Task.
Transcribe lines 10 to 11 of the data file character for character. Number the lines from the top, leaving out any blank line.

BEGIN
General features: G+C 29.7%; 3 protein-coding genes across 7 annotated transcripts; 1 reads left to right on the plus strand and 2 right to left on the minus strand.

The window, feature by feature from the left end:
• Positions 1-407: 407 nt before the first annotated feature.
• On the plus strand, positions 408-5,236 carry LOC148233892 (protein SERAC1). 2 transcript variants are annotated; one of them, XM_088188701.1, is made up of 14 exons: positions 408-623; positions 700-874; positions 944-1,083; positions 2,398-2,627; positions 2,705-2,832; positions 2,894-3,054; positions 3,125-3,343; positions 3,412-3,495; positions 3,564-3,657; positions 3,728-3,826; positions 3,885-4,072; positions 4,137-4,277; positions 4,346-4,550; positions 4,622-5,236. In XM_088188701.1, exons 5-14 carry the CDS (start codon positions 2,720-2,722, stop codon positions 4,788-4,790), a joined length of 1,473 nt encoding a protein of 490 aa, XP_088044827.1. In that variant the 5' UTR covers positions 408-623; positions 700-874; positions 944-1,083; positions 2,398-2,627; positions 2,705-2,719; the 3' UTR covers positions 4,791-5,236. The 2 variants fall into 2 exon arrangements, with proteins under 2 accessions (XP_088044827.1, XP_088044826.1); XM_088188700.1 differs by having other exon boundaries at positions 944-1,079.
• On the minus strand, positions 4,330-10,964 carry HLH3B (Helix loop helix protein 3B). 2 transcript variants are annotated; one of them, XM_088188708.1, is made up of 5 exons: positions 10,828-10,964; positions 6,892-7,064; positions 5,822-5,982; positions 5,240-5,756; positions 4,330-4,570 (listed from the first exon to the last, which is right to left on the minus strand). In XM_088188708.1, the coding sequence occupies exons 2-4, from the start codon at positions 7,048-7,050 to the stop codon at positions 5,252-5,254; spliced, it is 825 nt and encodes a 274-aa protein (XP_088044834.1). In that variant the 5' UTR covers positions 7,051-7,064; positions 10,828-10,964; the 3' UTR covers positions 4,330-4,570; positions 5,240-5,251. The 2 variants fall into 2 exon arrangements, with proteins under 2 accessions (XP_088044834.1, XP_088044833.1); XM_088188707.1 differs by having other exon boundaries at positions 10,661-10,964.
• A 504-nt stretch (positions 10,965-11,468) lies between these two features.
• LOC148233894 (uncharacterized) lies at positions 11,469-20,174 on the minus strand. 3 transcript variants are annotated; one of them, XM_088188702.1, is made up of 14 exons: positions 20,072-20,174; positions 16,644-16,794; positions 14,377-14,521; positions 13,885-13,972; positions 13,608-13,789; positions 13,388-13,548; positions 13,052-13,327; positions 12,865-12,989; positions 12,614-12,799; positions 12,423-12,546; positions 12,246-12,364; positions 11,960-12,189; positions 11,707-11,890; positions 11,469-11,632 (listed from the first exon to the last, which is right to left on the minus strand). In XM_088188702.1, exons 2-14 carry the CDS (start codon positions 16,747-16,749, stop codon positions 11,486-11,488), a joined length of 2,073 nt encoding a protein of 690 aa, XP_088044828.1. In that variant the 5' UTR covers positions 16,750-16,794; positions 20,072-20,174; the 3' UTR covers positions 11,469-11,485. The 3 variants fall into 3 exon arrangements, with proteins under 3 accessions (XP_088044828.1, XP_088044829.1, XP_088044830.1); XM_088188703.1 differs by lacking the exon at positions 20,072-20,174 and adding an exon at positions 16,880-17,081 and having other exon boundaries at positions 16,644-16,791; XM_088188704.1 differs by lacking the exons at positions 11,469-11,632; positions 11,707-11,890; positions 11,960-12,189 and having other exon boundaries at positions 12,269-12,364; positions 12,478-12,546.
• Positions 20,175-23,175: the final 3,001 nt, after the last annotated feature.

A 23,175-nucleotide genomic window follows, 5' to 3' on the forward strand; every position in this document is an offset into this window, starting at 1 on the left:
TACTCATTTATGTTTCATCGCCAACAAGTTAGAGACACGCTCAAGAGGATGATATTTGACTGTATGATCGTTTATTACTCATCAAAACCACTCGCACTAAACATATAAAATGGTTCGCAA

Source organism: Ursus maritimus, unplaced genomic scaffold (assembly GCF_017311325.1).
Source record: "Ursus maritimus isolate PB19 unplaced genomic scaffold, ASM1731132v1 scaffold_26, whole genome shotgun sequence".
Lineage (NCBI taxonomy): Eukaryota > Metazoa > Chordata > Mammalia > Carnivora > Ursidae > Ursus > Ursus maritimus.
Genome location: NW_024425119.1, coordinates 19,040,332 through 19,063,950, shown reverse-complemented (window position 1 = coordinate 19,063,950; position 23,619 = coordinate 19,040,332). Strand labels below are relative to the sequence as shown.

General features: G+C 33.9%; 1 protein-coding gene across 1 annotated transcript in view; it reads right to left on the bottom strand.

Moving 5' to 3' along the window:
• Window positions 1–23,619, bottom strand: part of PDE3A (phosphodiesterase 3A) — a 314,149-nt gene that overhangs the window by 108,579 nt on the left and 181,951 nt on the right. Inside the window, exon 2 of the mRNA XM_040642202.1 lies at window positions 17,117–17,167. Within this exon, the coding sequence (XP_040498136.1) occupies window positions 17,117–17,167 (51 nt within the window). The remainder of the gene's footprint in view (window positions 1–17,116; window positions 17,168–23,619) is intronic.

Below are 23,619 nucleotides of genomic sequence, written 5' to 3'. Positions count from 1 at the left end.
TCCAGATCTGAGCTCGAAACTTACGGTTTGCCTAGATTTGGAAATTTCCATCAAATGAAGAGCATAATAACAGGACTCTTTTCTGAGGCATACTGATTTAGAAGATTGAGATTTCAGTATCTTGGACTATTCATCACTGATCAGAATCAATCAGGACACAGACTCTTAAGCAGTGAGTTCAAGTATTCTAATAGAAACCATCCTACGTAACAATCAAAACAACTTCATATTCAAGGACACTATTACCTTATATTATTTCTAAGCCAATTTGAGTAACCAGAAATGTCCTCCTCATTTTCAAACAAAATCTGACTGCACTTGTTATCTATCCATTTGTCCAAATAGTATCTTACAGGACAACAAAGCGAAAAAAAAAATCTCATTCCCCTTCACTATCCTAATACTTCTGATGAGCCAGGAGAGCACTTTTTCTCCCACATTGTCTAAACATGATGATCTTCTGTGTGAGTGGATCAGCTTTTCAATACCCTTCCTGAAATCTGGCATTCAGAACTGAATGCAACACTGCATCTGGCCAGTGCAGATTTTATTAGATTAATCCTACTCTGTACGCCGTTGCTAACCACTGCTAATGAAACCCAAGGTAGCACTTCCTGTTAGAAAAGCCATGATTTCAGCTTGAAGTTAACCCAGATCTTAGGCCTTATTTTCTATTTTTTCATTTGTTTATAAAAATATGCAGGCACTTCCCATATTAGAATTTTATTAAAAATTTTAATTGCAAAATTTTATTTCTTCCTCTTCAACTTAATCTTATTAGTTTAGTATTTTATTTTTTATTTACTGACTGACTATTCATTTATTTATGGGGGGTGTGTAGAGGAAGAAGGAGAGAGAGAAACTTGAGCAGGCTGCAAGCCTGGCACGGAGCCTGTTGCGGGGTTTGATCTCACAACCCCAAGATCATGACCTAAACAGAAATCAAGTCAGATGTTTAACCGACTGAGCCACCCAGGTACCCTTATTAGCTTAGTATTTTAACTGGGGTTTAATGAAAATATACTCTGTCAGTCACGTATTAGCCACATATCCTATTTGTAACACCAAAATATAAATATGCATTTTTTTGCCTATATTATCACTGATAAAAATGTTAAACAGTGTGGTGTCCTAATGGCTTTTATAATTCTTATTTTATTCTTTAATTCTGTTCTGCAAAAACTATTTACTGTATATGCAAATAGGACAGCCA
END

TACTCATTTATGTTTCATCGCCAACAAGTTAGAGACACGCTCAAGAGGATGATATTTGACTGTATGATCGTTTATTACTCATCAAAACCACTCGCACTAAACATATAAAATGGTTCGCAA

Source organism: Ursus maritimus, unplaced genomic scaffold (assembly GCF_017311325.1).